The subject of this issue of Entrentre is a drawing by architect Charlotte Erckrath. The drawing was first developed for an exhibition at Modtar Projects in Copenhagen, 2012. It was installed next to the entry of the main exhibition space at the top of a small wooden stairway. The drawing depicts this entryway and a mechanical device Erckrath developed for the site.
Charlotte Erckrath works with drawings, texts and the making of spatial devices. In her work architecture is discussed as an open territory. Her interests range from visual and measuring devices to descriptive geometry, pictorial exploration and theories of architectural drawing. Erckrath currently holds a position of an assistant professor at the Bergen Architecture School in the field of DAV (‘Den andre verden’ /The Other View).
Interview by Anne Friis, March 2019.
Anne Friis (AF): The drawing contains plans and elevations of a mechanical device that you exhibited at Modtar Project Room. What is this mechanical device? How does it function? What is its purpose?
Charlotte Erckrath (CE): The project starts from an idea of narrative and spatial imagination, a narrative that is concerned with inhabitation of space over time. The mechanical system explores how space can be activated in its capacity to reflect an inhabitant’s presence by picking up the small disturbances in the building´s fabric such as the moving of floorboards under an intruder’s weight.
An important element of this narrative is the sense of being inside which includes the subsequent dilemma of a phenomenological problem: that we are as bodies perceiving space as a tactile and acoustic presence and at the same time as a visual experience. In this project I am interested in reflecting on the spatial contradiction that arises, when we sense space as something that is constructed within the body as an interior experience that at the same time presents itself as a visual exterior reality.
The question is how architecture could be a reflection of this phenomenological spatial experience. The notion of reflection is suggested as a literal idea of mirroring imagined processes of perceptions and events with the aim to construct an architectural response to our bodily presence in space. The mechanism performs as an imaginative language, where levers and hinges articulate how events in space might be related and subsequently feedback a response.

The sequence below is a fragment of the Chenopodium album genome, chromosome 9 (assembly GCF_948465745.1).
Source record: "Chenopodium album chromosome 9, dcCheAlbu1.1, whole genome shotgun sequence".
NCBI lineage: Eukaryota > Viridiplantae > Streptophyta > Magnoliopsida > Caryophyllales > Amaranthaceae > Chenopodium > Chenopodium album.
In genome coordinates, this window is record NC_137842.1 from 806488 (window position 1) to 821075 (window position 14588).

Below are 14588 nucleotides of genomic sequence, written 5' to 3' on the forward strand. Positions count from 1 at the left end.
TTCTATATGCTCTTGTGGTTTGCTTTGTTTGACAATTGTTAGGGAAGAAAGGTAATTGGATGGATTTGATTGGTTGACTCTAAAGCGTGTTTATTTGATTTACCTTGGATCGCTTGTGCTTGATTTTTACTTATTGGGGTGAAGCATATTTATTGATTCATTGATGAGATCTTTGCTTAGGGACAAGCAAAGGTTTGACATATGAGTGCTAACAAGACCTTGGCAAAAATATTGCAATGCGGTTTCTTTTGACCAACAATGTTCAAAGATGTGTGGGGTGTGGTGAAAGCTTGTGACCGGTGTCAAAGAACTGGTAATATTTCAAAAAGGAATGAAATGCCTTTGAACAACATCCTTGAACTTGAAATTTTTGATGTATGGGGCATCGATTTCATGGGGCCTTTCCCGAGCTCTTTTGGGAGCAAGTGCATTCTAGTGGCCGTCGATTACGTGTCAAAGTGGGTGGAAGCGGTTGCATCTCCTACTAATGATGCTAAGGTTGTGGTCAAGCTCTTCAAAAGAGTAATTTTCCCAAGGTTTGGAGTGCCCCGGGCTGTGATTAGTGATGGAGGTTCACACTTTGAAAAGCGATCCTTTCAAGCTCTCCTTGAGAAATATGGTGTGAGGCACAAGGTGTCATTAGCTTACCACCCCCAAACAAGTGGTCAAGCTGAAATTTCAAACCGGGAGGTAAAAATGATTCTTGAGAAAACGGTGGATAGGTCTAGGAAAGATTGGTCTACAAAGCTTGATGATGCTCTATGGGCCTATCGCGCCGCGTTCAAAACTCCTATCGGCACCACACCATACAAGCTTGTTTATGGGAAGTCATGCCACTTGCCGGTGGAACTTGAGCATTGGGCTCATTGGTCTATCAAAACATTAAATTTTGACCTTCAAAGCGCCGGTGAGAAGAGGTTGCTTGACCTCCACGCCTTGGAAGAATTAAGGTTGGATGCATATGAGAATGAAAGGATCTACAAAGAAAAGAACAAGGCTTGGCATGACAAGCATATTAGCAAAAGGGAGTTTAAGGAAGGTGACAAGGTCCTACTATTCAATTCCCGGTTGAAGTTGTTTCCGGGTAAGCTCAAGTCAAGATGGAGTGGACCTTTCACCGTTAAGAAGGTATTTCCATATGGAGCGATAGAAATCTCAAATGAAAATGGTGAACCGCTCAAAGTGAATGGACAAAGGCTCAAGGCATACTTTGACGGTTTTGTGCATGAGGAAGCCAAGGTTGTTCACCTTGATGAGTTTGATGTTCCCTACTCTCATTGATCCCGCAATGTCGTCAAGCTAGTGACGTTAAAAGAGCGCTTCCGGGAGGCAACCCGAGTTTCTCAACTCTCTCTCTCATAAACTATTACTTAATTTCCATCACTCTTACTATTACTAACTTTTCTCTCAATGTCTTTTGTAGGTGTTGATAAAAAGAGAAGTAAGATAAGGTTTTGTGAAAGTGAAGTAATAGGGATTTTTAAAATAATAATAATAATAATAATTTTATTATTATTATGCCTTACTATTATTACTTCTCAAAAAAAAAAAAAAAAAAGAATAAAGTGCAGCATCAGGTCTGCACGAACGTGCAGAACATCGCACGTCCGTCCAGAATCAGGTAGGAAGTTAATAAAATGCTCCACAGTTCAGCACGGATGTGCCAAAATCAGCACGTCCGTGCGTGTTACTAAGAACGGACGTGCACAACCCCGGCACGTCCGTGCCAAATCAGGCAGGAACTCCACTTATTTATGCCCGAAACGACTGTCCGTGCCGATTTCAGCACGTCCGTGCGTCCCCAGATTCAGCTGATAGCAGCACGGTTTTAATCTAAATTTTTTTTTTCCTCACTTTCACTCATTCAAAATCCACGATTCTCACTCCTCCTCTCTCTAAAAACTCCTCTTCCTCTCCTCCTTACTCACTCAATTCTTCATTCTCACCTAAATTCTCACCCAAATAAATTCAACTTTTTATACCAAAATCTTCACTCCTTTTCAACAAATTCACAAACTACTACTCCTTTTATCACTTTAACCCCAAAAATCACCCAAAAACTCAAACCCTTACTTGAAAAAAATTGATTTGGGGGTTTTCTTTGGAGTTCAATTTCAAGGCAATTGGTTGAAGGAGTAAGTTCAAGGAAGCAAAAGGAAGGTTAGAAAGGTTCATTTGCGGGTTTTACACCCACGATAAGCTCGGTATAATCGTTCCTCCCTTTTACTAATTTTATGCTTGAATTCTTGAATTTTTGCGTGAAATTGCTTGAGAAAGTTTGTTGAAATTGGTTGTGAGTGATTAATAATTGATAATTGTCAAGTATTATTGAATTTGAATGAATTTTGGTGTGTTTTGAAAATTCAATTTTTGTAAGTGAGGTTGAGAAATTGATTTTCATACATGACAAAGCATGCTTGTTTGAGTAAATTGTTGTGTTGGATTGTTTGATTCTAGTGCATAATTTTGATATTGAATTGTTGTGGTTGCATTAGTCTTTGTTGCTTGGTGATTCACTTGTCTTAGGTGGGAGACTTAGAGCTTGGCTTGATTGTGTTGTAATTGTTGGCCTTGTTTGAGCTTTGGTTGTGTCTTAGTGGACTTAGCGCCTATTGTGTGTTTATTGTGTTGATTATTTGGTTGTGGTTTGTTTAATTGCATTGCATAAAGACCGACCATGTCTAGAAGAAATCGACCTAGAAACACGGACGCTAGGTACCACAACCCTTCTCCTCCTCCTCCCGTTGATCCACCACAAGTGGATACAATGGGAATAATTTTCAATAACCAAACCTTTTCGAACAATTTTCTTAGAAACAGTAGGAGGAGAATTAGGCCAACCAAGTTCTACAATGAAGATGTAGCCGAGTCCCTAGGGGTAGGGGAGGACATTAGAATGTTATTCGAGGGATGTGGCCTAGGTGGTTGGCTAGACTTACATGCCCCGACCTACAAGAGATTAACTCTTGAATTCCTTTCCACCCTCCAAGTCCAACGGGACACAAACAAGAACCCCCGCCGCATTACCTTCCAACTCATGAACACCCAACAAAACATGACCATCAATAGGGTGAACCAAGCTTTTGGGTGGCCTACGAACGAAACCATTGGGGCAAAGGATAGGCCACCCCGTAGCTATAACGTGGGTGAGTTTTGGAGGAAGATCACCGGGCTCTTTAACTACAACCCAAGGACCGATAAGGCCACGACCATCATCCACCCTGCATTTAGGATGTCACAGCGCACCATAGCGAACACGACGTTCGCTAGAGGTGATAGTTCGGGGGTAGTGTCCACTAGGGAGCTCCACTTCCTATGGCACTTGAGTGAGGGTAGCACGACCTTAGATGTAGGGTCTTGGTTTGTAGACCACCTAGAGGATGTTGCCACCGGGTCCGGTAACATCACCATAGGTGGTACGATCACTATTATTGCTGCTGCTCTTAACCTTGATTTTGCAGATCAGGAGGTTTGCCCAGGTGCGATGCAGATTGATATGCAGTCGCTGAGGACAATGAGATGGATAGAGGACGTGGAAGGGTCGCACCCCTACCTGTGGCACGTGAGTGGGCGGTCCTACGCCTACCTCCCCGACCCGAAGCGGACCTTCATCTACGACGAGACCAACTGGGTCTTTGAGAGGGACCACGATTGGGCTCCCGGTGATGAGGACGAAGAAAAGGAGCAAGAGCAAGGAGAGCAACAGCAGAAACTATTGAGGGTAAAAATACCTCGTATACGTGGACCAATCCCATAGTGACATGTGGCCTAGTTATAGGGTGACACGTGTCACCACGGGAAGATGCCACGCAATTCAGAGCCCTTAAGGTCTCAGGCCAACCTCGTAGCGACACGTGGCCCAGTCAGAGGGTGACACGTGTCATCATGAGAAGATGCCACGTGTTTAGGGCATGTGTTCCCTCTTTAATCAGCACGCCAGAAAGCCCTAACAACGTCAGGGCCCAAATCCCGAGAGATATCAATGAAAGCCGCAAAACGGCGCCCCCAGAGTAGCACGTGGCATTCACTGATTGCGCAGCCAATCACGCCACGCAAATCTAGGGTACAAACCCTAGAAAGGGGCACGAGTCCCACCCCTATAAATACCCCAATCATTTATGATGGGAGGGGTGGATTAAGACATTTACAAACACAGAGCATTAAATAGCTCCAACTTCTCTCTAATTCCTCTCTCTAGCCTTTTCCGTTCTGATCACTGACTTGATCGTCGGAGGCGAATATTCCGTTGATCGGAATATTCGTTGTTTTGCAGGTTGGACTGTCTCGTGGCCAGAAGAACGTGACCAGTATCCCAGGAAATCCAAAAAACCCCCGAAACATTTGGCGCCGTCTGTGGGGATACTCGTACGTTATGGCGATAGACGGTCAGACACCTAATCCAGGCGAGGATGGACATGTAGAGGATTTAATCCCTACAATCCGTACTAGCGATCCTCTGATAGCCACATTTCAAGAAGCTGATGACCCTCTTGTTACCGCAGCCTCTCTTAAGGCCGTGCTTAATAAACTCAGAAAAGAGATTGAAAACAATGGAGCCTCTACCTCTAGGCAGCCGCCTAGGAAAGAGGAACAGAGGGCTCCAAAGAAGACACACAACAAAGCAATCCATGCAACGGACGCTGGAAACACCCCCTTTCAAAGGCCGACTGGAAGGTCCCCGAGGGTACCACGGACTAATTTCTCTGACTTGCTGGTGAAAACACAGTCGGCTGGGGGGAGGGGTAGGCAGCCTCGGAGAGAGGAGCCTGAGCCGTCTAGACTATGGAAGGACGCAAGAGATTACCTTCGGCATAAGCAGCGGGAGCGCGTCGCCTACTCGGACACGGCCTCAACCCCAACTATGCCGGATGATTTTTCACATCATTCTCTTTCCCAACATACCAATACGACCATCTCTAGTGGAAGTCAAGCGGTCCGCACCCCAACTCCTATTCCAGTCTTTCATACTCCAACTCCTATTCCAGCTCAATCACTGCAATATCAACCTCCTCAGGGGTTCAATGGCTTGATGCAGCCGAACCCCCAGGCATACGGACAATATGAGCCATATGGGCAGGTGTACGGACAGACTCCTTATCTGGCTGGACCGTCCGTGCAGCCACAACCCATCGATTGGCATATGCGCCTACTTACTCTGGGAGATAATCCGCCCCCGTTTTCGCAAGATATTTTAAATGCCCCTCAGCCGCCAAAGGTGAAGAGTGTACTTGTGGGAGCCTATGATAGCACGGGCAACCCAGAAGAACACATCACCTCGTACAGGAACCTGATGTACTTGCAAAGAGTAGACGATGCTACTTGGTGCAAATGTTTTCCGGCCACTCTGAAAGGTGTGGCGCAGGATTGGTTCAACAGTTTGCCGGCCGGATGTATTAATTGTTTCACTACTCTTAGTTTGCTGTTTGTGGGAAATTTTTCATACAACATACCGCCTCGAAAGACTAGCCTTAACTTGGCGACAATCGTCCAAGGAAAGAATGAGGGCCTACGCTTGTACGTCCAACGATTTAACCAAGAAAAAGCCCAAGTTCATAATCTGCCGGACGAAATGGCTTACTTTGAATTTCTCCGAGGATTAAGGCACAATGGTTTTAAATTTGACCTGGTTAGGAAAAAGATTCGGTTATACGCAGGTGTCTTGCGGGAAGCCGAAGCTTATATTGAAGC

The device inhabits a situation around a doorframe, which connects a staircase in a little backyard house with an upstairs living room. It is attached to an interactive and responsive element of the architectural fabric: The floorboards just in front of the threshold are giving away to the weight of the body in the moment prior to entering the room. Upon entering the room, the impact on the floorboards is transferred to a hydraulic system, which records, stores and delays the energy for a feedback in a bladder. The part entitled ‘waiter in the threshold’ initiates a subtle push into the mechanical system of levers, which continues by several hinges and levers into the shadow besides the doorframe and further across the threshold. Outside of view, inside the room, the mechanism brings a pendulum into motion, which by shifting sideways activates a small air pump. The air bladder that subsequently fills with air would be located in the weight of the pendulum but has neither been made nor detailed. The pendulum mechanism refers to time and gravity in a non-straight-forward manner. It is hocked to the hydraulic system, which operates as both driver and resistance. The feedback mechanism functions like an overfill valve, but whatever the feedback may be, remains unresolved. When filled to a certain extend, the amount of air squeezes through a system of channels to drive an undefined and non-built acoustic action (to be continued) - a delayed and accumulated response the spatial impact of the inhabitation. The key idea for the conception of this series of mechanism was to achieve a system of events with a peculiar autonomy in the way it operates within its own time.
The design language and materiality reminds of some handcrafted clockwork mechanism or scientific measuring instruments. Even more it may be similar to mechanism hidden in mechanical cabinets that perform surprising functions such as some of the royal furniture designs from the Röntgen brother's workshop. The interweaving of the built space with mechanical operations was an idea that inspired this work.
AF: The drawing is multi-layered. Both practically and in the sense that it contains many different forms of drawings such as plan and elevation, a folded map and two different types of text. Can you say something about the development of the drawing? The use of narrative writing is not usually seen in architectural drawing. Which potentials do you see in interweaving architecture and literature?
CE: At the time the device was made, the drawing was used as a planning tool to think through the hinges and levers: Where they would be placed precisely, how they would interact and be made. The making of the device was a process of resolving a system of relationships that would communicate themselves through performing. While not being developed operational in time as a fully functioning device, this idea and its consequence on the architecture remains unintelligible due to the fragmented state of the installation.